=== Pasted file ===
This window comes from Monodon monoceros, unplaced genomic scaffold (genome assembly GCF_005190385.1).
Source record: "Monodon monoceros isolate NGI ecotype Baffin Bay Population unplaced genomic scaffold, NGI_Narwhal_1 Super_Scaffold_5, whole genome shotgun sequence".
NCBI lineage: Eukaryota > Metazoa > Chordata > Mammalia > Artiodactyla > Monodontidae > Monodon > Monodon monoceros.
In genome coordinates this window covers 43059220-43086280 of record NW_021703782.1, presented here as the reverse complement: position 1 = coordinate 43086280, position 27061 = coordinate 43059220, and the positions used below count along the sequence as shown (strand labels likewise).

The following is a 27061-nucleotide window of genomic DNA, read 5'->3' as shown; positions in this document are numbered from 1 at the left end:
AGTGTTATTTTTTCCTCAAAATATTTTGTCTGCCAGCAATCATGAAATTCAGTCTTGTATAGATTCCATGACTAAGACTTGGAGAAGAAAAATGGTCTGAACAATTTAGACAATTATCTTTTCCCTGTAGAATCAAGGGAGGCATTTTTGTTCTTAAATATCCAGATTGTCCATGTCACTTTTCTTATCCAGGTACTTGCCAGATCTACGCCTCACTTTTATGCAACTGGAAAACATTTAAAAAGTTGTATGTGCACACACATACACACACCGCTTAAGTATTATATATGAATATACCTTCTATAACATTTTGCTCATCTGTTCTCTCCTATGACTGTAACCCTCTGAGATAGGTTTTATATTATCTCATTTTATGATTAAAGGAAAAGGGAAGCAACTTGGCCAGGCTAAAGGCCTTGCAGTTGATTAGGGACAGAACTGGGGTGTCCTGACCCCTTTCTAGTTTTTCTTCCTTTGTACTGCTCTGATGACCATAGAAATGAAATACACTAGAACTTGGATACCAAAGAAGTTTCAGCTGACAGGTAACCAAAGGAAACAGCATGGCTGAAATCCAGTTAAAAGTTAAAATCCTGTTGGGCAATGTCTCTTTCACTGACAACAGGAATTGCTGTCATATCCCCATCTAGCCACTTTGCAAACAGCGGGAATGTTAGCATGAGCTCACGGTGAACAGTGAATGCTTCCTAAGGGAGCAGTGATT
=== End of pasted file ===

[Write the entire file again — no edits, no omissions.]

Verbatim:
This window comes from Monodon monoceros, unplaced genomic scaffold (genome assembly GCF_005190385.1).
Source record: "Monodon monoceros isolate NGI ecotype Baffin Bay Population unplaced genomic scaffold, NGI_Narwhal_1 Super_Scaffold_5, whole genome shotgun sequence".
NCBI lineage: Eukaryota > Metazoa > Chordata > Mammalia > Artiodactyla > Monodontidae > Monodon > Monodon monoceros.
In genome coordinates this window covers 43059220-43086280 of record NW_021703782.1, presented here as the reverse complement: position 1 = coordinate 43086280, position 27061 = coordinate 43059220, and the positions used below count along the sequence as shown (strand labels likewise).

The following is a 27061-nucleotide window of genomic DNA, read 5'->3' as shown; positions in this document are numbered from 1 at the left end:
AGTGTTATTTTTTCCTCAAAATATTTTGTCTGCCAGCAATCATGAAATTCAGTCTTGTATAGATTCCATGACTAAGACTTGGAGAAGAAAAATGGTCTGAACAATTTAGACAATTATCTTTTCCCTGTAGAATCAAGGGAGGCATTTTTGTTCTTAAATATCCAGATTGTCCATGTCACTTTTCTTATCCAGGTACTTGCCAGATCTACGCCTCACTTTTATGCAACTGGAAAACATTTAAAAAGTTGTATGTGCACACACATACACACACCGCTTAAGTATTATATATGAATATACCTTCTATAACATTTTGCTCATCTGTTCTCTCCTATGACTGTAACCCTCTGAGATAGGTTTTATATTATCTCATTTTATGATTAAAGGAAAAGGGAAGCAACTTGGCCAGGCTAAAGGCCTTGCAGTTGATTAGGGACAGAACTGGGGTGTCCTGACCCCTTTCTAGTTTTTCTTCCTTTGTACTGCTCTGATGACCATAGAAATGAAATACACTAGAACTTGGATACCAAAGAAGTTTCAGCTGACAGGTAACCAAAGGAAACAGCATGGCTGAAATCCAGTTAAAAGTTAAAATCCTGTTGGGCAATGTCTCTTTCACTGACAACAGGAATTGCTGTCATATCCCCATCTAGCCACTTTGCAAACAGCGGGAATGTTAGCATGAGCTCACGGTGAACAGTGAATGCTTCCTAAGGGAGCAGTGATT